Sunday, May 10, 2015

The Secret Garden

A girl loses her parents and her uncle has lost his wife ten years ago. This common feeling of loss only separates the two more. Everyone deals with grief differently. So how can a piece of earth help both to overcome their pasts and give them hope?

In 1906 many British soldiers and their families are residing in India. However, there were numerous challenges in this English colony and besides uprisings, disease was a common problem resulting frequently in death.

For Mary Lennox the death of her parents due to cholera has left her in a foreign country without anyone caring for her. Her only surviving relative is in England and is still grieving from the loss of his wife many years ago.

Her uncle's housekeeper travels to India to escort Mary back to her new home in England. Although a new residence can be exciting, her grief and anger blind her.

Both are holding onto the past, finding no easy path into the world of the living.

"They are only a ghost if someone alive is holding onto them."

For Mary and her uncle, Archibald, clinging to these ghosts is their life.

This is The Secret Garden based on the book of the same title by Frances Hodgson Burnett. The story is a classic with a story with a rich tradition and a tapestry intertwining the language. Adding a beautiful musical backdrop to a well-written story makes this a phenomenal production.

The music is rich and lush with melodic lines blending into this harmonious story revealing much of the story through song.

The chorus in this particular production is one of the best anywhere. Every voice is very capable to solo in any lead role. With these well-trained ensemble singers, their music is as intricate and important as the lead roles. My only problem was not really being able to identify who actually sings each beautiful solo.

In the lead role of Mary Lennox, Emma Johnson is the perfectly spoiled and resentful British child of privilege. She even maintains a proper posh English accent throughout the entire production. She sings well as a girl, not a woman's voice while commanding a presence of her character while on the stage.

The other child role of Colin Craven is portrayed by Danny Denenberg who is definitely a young actor with a very promising future. This boy has a beautiful voice and possesses a tremendous talent for acting.

As Colin's dead mother, Ariel Ibsen beautifully became Lily. Her acting demonstrated her love for both her husband and her child. Unfortunately, some of the songs seemed to stretch her singing range. Fortunately many of the chorus members were able to reach these notes.

In the roles of the hunchback Archibald Craven, Chris Ebke is wonderful. He excels as the grief-ridden widower consumed with memories of this wife. As his brother, Dr. Neville Craven, Jesse Black was perfect as expressing his frustration in love and jealousy with his singing.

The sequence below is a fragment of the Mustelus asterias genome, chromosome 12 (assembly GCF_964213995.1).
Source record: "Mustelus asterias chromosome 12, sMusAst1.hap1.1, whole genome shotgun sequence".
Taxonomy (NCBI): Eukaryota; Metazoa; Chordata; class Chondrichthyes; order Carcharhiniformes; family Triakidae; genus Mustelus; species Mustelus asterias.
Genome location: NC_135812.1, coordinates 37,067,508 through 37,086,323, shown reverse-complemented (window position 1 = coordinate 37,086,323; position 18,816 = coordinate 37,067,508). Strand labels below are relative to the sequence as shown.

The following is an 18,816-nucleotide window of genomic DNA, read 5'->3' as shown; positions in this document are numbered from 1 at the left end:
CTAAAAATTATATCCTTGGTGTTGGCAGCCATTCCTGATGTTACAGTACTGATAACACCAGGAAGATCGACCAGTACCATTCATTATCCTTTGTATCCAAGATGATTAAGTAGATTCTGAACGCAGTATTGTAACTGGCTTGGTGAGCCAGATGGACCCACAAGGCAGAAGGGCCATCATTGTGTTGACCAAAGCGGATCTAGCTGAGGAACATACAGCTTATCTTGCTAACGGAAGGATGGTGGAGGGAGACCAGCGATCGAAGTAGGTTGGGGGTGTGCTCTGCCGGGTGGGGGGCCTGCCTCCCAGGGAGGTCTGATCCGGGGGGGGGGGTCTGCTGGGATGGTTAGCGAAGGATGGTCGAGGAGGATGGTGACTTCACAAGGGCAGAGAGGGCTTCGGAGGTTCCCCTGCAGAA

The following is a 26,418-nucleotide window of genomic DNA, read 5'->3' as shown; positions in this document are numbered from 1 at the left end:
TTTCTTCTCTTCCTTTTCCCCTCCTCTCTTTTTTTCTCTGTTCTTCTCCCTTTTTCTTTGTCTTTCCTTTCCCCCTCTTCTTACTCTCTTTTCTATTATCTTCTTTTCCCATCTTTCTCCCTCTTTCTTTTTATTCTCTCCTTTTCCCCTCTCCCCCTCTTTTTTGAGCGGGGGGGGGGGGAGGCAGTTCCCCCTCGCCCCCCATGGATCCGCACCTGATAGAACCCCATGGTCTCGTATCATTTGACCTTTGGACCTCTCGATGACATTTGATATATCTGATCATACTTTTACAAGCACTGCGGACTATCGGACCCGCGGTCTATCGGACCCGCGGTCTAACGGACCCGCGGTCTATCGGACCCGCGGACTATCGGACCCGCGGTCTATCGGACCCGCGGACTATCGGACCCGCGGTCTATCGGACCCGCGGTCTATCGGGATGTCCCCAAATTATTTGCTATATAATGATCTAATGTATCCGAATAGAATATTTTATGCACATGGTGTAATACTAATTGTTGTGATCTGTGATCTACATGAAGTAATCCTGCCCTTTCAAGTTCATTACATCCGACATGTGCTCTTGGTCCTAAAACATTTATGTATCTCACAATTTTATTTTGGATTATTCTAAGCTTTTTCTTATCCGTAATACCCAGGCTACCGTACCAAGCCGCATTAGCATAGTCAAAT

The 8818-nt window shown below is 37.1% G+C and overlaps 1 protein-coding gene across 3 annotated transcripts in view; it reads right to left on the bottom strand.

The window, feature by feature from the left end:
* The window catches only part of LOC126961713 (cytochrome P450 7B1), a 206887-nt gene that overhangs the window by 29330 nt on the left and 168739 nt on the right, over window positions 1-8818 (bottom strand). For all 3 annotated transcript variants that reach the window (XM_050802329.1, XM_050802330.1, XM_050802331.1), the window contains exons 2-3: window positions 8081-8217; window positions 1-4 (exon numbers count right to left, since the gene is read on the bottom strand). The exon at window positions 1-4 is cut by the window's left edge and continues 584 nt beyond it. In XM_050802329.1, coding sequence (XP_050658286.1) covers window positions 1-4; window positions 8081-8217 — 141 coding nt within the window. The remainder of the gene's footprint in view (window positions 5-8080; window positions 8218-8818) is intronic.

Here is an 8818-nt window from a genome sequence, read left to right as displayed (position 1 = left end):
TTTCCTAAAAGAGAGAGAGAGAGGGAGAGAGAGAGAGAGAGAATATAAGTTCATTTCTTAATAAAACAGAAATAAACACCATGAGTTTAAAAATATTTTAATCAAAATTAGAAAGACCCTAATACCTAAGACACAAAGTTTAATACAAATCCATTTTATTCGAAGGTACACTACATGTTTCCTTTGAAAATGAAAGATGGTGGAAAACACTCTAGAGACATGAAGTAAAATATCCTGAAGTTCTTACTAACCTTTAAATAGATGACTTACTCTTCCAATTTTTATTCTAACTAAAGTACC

Numerous other roles are outstanding such as Sarah Query as Martha the maid, Mark Haufle as the gardener Ben Weatherstaff, Travis Walker as Captain Albert Lennox and Hannah Hyer as Rose Lennox. I would have enjoyed hearing more from all of these talented individuals.

Not mentioned in the program is the band under the musical director, Jerry Brabec. This group is masterful with the constant musical demands of fifteen songs sung by the cast in the first act and twelve in the second. The band includes Larry Frederickson on bass, Darci Gamerl playing the oboe and English horn, Jennifer Novak Haar and Joseph Lorenzen playing keyboard, Ken Janek on the clarinet and bass clarinet, and Christine Price playing the flute, piccolo, recorder, and penny whistle. The capabilities of these talented musicians greatly enhanced the show.

Along with this once-in-a-lifetime cast, the costumes, make-up, wigs, scenery, sets, props, choreography, music, light, sound, management, production, and direction were all evidence of one of the best productions in this area rivaling any Broadway production.

The Secret Garden is a massively wonderful musical and is a phenomenal finale for this season at the Chanticleer Theater. This show is for older children, ones capable of reading the book and being seated for two and a half hours. With death, grieving, and ghosts being themes, this show is for mature children and adults. That said, there are other themes throughout such as hope, life and an appreciation of wonderful music.

The show lasts nearly two and a half hours with a fifteen-minute intermission.

The Secret Garden continues through this weekend at the Chanticleer Community Theater located at 830 Franklin Ave. in Council Bluffs with shows at 7:30 p.m. on Friday and Saturday nights and at 2 p.m. on Sunday. Tickets can be purchased through the box office by calling (712) 323-9955 costing $20 for adults, $ 16 for students, and $10 for students.

What a wonderful way of concluding this year's Chanticleer season with this phenomenal finale featuring the many talented performers of our community.

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